Marysville locals can get rid of Styrofoam and cardboard from their holiday celebrations at a recycling event on Jan. 9.
The event is being held from 10 a.m. to 2 p.m. in the parking lot of the Marysville United Methodist Church at 5600 64th St. NE, Marysville.
There is no charge for the recycling, but donations to the Marysville Food Bank will be accepted at the event.
"We had an idea of doing this cardboard and Styrofoam recycling event right after the holidays," said Glenn Smith, a member of the Marysville Sunrise Rotary Club.
The service club is joined by other local groups, including the Everett Community College's Students for Environmental Action, the Creation Caretakers of Marysville United Methodist Church and the Marysville Community Food Bank.
Smith said lots of people have cardboard and Styrofoam around their house in January because of holiday gifts and most people don't know how to properly recycle Styrofoam.
"Every time we do it during the Marysville Shred-a-Thon we get a truckload of Styrofoam," said Smith. "We fill trailers of truckloads with the stuff."
Smith has been involved in the construction business for many years and said that experience has taught him how to recycle the material.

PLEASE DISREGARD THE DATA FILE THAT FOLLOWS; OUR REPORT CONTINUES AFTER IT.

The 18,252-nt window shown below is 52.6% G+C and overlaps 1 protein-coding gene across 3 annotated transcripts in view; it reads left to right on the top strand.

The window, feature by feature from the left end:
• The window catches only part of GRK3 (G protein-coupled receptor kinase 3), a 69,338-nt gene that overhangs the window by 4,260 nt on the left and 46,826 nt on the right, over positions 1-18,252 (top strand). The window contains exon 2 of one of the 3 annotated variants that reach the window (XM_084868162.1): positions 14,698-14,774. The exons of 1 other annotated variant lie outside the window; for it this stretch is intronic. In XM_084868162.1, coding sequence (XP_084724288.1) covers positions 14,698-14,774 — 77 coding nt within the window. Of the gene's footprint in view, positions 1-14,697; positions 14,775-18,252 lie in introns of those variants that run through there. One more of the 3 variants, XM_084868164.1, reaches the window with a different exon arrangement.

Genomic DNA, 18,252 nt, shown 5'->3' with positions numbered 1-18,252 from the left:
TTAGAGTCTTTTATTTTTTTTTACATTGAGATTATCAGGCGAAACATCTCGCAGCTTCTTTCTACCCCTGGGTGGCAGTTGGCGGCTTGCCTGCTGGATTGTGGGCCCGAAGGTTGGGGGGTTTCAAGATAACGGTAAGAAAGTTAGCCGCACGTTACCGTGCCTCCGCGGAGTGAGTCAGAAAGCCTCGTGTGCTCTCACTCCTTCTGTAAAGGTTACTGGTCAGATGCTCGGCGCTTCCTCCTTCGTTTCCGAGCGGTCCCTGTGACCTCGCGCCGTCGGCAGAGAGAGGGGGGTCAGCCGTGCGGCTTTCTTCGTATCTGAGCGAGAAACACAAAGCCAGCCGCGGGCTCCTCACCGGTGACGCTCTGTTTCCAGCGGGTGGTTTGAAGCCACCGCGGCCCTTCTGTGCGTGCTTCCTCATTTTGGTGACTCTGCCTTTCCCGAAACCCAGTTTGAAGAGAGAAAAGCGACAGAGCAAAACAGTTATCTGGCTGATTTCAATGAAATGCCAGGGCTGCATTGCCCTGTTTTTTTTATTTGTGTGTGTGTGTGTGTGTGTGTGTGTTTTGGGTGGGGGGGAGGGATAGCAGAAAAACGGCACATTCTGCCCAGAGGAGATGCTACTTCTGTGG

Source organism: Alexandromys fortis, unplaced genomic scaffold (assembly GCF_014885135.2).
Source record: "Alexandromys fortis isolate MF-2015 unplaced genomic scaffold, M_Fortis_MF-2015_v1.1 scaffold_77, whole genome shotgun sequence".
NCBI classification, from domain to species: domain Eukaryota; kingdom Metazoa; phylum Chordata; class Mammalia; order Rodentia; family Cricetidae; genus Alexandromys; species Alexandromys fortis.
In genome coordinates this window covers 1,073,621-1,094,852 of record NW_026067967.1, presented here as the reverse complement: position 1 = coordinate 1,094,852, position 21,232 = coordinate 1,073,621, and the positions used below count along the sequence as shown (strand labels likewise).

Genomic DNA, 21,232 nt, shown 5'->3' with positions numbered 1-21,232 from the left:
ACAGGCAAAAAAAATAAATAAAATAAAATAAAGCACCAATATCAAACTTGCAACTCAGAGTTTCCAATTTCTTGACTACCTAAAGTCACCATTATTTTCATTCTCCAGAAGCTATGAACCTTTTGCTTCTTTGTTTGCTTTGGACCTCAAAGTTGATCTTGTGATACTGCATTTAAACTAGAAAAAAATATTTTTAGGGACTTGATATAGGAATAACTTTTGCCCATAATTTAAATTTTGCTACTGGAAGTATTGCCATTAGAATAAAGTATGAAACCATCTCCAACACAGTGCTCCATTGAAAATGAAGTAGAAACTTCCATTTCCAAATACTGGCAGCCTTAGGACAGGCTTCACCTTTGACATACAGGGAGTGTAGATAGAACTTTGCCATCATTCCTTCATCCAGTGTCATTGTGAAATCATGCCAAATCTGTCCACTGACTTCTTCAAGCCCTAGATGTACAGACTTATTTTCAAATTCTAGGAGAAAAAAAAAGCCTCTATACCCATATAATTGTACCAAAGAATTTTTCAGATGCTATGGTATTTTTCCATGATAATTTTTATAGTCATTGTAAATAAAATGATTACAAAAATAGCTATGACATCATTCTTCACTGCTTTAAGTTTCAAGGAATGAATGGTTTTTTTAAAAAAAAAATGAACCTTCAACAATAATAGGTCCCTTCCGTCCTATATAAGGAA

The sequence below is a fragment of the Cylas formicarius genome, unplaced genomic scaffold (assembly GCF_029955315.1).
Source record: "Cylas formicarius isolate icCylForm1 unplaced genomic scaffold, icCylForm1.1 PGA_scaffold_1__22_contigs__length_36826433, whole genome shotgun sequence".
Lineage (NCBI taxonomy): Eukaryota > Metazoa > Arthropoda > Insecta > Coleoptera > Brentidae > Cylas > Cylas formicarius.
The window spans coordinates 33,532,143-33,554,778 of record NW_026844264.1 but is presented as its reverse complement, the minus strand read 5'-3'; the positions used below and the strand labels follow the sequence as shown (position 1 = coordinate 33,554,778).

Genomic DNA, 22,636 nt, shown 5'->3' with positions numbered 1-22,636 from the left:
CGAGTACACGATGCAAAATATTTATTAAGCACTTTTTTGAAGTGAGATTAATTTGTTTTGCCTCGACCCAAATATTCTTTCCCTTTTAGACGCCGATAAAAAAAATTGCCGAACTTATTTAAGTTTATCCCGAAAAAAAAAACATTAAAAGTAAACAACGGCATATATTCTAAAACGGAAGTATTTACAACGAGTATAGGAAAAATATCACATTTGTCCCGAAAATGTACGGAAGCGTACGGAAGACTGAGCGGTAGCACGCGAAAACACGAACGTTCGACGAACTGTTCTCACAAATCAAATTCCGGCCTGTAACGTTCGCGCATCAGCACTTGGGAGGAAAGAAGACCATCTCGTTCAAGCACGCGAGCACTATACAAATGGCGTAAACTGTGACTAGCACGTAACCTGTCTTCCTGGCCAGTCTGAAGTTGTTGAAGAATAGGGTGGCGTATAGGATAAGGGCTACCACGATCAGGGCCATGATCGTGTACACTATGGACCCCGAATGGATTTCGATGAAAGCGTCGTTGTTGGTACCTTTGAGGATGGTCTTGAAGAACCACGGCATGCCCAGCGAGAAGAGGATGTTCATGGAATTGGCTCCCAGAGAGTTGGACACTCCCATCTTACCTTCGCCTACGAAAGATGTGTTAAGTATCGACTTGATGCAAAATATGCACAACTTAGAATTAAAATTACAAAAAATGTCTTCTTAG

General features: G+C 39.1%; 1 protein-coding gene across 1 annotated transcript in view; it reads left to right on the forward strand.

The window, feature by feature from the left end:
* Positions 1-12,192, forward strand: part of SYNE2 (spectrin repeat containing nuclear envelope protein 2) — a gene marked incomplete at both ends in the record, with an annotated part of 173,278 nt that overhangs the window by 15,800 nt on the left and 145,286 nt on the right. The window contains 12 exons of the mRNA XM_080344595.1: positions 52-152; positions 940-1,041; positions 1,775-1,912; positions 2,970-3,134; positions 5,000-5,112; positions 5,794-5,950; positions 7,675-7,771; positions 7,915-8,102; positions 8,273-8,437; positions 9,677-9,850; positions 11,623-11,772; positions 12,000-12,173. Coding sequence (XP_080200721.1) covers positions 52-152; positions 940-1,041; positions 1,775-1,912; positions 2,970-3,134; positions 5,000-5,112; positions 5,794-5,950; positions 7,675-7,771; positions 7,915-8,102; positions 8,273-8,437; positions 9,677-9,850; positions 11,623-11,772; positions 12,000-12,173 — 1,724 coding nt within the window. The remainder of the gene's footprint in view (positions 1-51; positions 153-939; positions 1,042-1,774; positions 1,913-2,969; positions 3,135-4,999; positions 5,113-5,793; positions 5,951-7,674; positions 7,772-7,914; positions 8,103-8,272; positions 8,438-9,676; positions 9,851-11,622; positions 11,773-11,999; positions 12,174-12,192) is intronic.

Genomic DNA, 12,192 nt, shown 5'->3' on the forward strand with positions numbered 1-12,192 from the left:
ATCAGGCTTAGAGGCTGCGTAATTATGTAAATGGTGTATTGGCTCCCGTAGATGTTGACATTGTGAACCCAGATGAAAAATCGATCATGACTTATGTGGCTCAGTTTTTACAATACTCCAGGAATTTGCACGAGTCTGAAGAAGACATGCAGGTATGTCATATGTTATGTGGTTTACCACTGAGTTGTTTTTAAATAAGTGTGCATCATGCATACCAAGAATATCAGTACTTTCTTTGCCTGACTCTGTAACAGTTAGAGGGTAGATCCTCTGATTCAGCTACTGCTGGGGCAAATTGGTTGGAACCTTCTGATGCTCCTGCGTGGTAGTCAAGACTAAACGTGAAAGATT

"They're big and bulky and hard to get rid of, but there is a way to recycle it correctly," said Smith.
Styrofoam has to be clean and free of tape and other materials for it to be recycled.
"We hate to turn anything back," said Smith, but the company they use to recycle the material won't accept Styrofoam that is dirty or has other material.
There are also many different types of Styrofoam and Smith said they will take the majority of them and sort through them themselves.
"The only kind we can't take is the blue and pink Styrofoam that is used as construction material," he said.
Other packing items such as bubble wrap, air pillows and cardboard will also be collected at the event.
This is the first time that the local Rotary Club along with other groups is helping to put on this event.
"We just wanted to do a good job with recycling rather than fill a landfill with these," said Smith, who added that Styrofoam doesn't break down easily and stays in the environment.
Most estimates for how long it takes Styrofoam to break down ranges in the hundreds of years.
Many of the groups involved "want to do environmental conscious types of work" and were happy to help, said Smith.
The event is taking safety precautions because of the pandemic, said Smith, and volunteers will be wearing masks and the event is organized so that it is drive-thru and no-contact.
"We want to make it really safe for those people who have concerns," said Smith, who added he hopes people feel comfortable at the event.